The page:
A 2011 report commissioned by PeaceHealth found a shortage of primary care physicians in Whatcom County as the Affordable Care Act took effect.
Because of that gap, people new to the world of insured health care should expect longer-than-normal wait times as they enter the medical system, says Elya Moore, deputy director of the Whatcom Alliance for Healthcare Access. Patients also might be more likely to be treated by a nurse or nurse practitioner, instead of a physician, for minor health problems, she says.
To smooth the transition, people with new insurance should act quickly to schedule a wellness exam. That will help establish a relationship with a care provider, and will put the patient's basic health information on record, which can prove vital if the person suffers a medical emergency later.
Through February, nearly 21,000 people in Whatcom County had joined Medicaid through the nationwide campaign for enrollment, either as new Medicaid clients or as re-enrolled ones. Just over 5,000 county residents enrolled for coverage from private insurers.
To deal with the surge of new patients, local medical facilities are busy trying to hire more primary care doctors and nurse practitioners.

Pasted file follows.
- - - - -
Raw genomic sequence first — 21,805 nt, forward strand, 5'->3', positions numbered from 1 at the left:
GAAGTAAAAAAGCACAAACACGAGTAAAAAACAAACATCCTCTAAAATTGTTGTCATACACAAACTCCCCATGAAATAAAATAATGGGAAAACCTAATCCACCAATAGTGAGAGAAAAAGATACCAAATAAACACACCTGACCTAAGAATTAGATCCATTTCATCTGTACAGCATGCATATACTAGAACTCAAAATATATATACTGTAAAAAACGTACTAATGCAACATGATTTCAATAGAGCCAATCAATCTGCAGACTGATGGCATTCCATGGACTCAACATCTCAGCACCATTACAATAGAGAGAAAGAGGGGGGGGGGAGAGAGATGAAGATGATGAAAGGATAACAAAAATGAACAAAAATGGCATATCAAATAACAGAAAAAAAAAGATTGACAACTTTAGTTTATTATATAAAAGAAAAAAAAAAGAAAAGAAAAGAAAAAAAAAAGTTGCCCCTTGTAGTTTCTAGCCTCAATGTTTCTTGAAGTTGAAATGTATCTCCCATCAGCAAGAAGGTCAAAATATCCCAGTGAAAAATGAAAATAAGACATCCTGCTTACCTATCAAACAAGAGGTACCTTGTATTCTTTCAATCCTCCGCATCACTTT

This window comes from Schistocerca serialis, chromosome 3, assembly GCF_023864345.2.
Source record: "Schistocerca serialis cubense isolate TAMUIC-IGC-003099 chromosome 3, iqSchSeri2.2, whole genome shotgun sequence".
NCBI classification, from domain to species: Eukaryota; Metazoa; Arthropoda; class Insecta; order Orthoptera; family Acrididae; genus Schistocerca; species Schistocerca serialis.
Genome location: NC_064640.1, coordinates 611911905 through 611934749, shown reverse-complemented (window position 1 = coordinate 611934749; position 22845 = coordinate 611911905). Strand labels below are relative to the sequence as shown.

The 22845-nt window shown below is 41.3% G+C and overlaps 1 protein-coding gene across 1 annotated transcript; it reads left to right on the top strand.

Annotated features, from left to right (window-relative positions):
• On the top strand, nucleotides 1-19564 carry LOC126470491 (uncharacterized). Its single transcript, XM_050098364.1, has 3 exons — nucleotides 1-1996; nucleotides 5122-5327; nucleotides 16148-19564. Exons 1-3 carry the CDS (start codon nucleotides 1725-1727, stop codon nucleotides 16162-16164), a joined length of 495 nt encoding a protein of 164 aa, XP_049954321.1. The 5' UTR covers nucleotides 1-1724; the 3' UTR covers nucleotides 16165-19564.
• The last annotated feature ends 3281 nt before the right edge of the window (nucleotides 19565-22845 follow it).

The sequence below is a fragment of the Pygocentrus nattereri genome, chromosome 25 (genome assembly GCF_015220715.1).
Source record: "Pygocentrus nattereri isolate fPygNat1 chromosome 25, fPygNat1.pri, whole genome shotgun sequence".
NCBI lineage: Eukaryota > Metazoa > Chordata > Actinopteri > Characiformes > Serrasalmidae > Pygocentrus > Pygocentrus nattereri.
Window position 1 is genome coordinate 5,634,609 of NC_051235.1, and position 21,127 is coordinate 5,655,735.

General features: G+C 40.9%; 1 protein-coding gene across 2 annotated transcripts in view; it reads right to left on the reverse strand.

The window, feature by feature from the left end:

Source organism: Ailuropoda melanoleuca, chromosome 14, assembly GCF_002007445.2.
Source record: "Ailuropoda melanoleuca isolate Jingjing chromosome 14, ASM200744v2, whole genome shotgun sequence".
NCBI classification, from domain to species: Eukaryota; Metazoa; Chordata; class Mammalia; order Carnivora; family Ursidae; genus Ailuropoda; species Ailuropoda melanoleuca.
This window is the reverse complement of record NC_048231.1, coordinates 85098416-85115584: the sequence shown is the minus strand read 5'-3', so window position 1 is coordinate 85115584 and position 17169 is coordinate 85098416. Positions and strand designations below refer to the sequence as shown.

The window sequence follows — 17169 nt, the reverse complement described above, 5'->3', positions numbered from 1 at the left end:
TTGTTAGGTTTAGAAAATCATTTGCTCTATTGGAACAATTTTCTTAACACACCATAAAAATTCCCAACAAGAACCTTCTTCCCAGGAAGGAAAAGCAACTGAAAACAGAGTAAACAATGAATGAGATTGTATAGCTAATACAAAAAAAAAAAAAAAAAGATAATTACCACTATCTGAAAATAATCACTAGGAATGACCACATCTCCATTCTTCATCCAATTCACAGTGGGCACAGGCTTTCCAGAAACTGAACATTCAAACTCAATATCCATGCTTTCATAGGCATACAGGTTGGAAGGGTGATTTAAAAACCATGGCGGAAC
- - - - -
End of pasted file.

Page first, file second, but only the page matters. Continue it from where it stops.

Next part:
"The problem is, everybody else in the U.S. is doing the same thing," Moore says.
While Whatcom County offers competitive salaries and natural beauty, it will be a challenge finding enough primary care physicians to serve the local population, she says.
One reason is the low pay for primary care doctors compared to physicians who specialize.
"It's the most thankless of the professions in terms of compensation," Moore says. "At the end of the day, we will have to start paying primary care physicians more. They need to be paid for the good work that they do."
Reach Dean Kahn at 360-715-229 or email@example.com .